The two holidays I love the most, also happen to have the most films at their disposal: Halloween and Christmas. And as much as I love both of them, I may love holiday horror films even more. There’s just something cathartic about watching something so sacred get torn to shreds for the sake of a laugh or scare. While ranging in quality to severe degrees, I’ll watch pretty much anything with a good holiday twist to it. Black Christmas/X-mas, Silent Night Deadly Night, Rare Exports, Gremlins, Jack Frost, and Santa’s Slay, there’s something for everyone under the tree. So, how does the new anthology, A Christmas Horror Story, stack up? Unfortunately, it doesn’t all gel the way you’d hope, but there is a great twist at the end that almost more than makes up for it.
Three tales come together on Christmas Eve in the fictional town of Bailey Downs where radio DJ Dangerous Dan (William Shatner) is keeping everyone in the spirit of the season, while a trio of groups are about to cross paths with some demented mythology. Video journalists Molly (Zoé De Grand Maison), Ben (Alex Ozerov), and Dylan (Shannon Kook) are investigating the deaths of two students who are about to find out that there may be more to the Virgin Mary than they ever imagined. Dysfunctional family Scott (Adrian Holmes), Kim (Oluniké Adeliyi), and young Will (Orion John) get up close and personal with the effects of a changeling. Caprice (Amy Forsyth), her parents Taylor (Jeff Clarke) and Diane (Michelle Nolden), and brother Duncan (Percy Hynes White) get to find out why Aunt Edda (Corinne Conley) keeps a Krampus figurine laying around. Meanwhile, up at the North Pole, Santa (George Buza) discovers that Krampus (Rob Archer) may have been released after his elves wind up turning into zombies.
Image Entertainment unleashes these sordid Christmas tales to stunning life, proving yet again that sometimes you can’t keep a 25GB disc down. Detail never falters, whether out in the woods, or in the basement of a creepy old school. Shadows never result in crush, and there is surprisingly never any banding. Colors pop, which only exacerbates the punches of red whenever blood starts flying, and the bright greens and reds never result in bleeding. The 5.1 DTS-HD Master Audio track also gets a lot of mileage, with plenty of deep, rumbling bass, and a lot of surround effects. This is a horror after all, and there’s plenty of carnage to assault the viewer from every speaker. The festive score and dialogue are never lost in the chaos. English SDH subtitles are on hand for those in need.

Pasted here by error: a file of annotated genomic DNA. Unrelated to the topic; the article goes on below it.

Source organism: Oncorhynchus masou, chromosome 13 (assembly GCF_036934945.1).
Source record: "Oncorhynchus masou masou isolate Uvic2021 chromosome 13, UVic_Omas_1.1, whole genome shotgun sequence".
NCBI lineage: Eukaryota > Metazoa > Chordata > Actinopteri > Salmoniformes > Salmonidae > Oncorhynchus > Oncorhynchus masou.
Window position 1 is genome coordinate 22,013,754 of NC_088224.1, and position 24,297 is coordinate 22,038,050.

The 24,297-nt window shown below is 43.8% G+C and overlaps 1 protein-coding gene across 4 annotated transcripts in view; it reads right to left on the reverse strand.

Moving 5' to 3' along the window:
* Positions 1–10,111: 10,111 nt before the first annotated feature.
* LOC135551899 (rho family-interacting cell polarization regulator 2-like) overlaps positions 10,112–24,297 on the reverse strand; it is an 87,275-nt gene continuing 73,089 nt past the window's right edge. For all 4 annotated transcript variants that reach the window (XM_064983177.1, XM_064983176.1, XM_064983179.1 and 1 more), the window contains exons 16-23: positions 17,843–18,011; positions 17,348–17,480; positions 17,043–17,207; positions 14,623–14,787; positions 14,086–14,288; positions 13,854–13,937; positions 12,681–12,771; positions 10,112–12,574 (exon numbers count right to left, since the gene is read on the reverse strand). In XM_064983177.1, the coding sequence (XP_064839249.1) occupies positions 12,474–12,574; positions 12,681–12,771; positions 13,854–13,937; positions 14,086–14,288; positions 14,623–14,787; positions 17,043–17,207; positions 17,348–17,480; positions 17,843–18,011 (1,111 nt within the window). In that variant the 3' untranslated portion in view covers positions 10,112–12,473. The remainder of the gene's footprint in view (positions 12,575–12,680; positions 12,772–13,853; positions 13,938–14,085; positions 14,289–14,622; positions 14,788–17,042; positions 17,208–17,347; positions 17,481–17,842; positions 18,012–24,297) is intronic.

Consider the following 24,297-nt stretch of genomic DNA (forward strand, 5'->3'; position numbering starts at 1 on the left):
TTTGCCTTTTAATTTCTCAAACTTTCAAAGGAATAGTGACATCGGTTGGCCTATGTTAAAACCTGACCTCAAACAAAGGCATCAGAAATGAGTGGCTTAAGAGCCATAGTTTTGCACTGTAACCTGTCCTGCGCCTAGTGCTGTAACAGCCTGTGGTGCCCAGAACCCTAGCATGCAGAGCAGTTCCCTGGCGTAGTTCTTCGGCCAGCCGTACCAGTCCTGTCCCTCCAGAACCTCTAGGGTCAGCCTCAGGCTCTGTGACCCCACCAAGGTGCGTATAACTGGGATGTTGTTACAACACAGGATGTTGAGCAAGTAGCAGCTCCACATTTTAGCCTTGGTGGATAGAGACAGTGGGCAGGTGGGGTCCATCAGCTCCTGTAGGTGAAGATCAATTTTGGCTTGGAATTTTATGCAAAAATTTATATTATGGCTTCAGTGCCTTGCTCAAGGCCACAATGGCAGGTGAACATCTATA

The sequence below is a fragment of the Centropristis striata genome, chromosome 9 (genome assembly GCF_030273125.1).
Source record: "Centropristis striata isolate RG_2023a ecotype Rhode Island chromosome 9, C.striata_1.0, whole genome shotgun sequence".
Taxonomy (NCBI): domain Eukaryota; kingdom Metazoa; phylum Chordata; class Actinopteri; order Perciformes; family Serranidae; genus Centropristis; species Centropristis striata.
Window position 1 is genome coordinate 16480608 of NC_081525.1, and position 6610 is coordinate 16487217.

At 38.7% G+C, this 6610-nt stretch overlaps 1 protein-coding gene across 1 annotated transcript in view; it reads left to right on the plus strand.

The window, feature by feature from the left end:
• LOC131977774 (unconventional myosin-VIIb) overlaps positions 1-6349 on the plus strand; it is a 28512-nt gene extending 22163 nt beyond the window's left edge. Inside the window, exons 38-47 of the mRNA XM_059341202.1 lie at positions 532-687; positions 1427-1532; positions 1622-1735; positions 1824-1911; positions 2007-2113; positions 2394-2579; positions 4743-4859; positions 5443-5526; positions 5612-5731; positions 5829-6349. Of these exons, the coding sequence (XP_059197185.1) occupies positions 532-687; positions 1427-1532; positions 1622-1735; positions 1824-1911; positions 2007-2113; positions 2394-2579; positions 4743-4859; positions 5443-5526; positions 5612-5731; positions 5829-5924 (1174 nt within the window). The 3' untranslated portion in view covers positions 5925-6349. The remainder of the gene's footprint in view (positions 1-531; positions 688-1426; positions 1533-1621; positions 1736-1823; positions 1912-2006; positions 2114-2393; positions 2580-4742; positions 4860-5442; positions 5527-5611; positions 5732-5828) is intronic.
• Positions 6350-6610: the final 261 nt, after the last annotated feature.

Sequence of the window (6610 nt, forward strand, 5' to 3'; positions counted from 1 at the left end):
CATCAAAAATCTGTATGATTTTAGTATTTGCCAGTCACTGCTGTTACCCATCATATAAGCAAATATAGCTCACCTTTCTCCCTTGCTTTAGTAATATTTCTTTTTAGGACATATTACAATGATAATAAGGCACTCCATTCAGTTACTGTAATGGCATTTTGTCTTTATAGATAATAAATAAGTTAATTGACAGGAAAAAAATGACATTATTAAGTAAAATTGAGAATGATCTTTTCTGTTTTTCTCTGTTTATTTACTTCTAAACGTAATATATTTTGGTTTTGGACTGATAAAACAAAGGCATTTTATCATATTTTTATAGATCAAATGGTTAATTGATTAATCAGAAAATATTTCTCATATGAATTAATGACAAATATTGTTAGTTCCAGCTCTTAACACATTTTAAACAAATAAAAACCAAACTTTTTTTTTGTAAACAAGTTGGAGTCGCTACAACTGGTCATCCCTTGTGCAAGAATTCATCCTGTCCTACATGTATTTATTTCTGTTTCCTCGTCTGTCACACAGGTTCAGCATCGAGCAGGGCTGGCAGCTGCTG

The special features are as sparse as can be, but at least we aren’t left with a lump of coal in our stocking. Featuring pre-menu trailers for Odd Thomas and Wolf Cop, the lone extra is a “Behind the Scenes” (14:45) featurette letting the cast and crew provide insight as to who directed which segment, and where their inspirations stem from. However, it wasn’t pleasing hearing them say how Creepshow was a huge inspiration, only to turn around and say how “corny” they think it is now. That anthology is a true horror classic, and I have to say now, that I will probably never watch A Christmas Horror Story again. As much fun as it may be seeing elves die in extreme fashion, there’s just not enough to make this an annual favorite. It works in spurts, but never comes together in a satisfying whole, but there is at least enough good to make inquiring minds get their money’s worth. Anyone making a blind purchase may find themselves in the mood for re-gifting.